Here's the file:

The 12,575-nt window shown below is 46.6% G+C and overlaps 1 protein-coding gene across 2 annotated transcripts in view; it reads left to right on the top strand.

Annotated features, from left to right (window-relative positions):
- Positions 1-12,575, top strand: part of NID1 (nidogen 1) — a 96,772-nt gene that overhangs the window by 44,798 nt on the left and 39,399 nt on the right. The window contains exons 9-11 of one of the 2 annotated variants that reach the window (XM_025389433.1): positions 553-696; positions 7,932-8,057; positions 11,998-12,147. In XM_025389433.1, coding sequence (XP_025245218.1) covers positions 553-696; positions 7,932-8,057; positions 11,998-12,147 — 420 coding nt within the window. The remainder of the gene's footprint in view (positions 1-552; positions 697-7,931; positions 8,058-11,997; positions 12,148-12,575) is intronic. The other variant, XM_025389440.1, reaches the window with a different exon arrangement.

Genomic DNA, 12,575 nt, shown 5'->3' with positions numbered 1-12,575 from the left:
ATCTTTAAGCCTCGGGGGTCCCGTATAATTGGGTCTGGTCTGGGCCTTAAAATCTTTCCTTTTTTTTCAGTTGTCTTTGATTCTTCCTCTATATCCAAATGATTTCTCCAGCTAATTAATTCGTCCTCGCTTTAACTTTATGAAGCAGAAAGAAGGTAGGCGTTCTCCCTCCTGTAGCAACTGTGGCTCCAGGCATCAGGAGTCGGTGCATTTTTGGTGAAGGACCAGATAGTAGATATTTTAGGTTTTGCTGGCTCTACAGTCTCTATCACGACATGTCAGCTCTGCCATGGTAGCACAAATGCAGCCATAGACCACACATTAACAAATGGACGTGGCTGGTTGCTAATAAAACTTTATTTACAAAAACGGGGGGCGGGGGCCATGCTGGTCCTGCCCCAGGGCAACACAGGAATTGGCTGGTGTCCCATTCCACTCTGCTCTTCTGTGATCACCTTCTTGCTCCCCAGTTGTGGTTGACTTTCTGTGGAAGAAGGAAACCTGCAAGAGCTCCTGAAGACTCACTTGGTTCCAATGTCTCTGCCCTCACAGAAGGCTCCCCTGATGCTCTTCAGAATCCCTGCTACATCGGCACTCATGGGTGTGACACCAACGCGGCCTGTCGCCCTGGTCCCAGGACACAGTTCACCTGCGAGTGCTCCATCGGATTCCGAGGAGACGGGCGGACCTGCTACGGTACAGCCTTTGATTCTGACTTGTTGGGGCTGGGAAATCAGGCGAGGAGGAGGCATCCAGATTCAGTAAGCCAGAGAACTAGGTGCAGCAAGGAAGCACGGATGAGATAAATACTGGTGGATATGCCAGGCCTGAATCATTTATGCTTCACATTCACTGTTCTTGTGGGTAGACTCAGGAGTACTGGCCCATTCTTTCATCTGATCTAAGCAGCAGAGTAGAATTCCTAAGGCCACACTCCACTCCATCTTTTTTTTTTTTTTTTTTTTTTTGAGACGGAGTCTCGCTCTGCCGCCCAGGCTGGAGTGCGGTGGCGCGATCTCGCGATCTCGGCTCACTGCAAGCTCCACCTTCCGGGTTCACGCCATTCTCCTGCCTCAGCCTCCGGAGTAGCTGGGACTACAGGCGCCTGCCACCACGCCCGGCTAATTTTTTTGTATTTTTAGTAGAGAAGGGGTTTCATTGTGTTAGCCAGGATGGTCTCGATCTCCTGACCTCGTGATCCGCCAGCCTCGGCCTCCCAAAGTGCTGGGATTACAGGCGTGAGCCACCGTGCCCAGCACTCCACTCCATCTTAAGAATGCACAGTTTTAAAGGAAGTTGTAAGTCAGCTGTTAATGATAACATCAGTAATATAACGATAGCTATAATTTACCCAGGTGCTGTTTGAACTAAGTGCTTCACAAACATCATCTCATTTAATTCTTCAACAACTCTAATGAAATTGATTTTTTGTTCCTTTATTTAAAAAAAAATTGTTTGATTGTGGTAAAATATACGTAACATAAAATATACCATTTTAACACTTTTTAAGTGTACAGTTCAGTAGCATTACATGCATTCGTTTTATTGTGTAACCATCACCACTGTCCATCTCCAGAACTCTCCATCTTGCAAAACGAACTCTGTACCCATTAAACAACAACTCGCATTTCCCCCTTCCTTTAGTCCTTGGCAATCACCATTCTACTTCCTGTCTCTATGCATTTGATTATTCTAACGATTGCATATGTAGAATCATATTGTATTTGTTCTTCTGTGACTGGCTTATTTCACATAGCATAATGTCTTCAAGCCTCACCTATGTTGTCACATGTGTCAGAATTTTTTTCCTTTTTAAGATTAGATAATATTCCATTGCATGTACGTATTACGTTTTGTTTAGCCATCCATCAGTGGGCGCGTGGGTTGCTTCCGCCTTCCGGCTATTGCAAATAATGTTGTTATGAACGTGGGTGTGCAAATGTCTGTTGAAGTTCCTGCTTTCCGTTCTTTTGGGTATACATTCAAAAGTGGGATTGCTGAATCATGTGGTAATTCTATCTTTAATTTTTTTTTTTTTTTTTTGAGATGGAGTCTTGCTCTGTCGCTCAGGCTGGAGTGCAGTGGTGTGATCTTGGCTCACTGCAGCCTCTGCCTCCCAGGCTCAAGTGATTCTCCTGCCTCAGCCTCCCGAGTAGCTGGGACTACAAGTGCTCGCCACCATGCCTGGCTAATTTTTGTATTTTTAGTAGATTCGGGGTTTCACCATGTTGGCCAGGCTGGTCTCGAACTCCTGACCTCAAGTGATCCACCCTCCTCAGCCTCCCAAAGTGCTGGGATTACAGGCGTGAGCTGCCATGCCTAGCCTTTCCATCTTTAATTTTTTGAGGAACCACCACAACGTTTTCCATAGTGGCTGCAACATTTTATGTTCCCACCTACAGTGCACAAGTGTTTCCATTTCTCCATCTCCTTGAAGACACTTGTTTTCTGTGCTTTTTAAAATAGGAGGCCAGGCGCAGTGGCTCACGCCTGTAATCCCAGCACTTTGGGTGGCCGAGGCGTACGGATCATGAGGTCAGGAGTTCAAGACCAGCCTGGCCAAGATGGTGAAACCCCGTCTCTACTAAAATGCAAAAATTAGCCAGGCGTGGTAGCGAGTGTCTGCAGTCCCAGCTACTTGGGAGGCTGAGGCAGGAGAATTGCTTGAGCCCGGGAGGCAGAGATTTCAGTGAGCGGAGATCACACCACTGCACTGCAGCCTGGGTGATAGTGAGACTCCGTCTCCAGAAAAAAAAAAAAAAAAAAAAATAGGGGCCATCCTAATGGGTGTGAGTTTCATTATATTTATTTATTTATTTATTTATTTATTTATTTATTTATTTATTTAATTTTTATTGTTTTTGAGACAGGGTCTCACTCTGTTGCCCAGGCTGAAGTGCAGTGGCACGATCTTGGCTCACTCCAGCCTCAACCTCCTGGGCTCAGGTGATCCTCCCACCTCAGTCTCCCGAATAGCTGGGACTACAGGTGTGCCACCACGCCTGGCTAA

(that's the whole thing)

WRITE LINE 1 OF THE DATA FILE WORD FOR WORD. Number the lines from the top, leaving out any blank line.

The 12,575-nt window shown below is 46.6% G+C and overlaps 1 protein-coding gene across 2 annotated transcripts in view; it reads left to right on the top strand.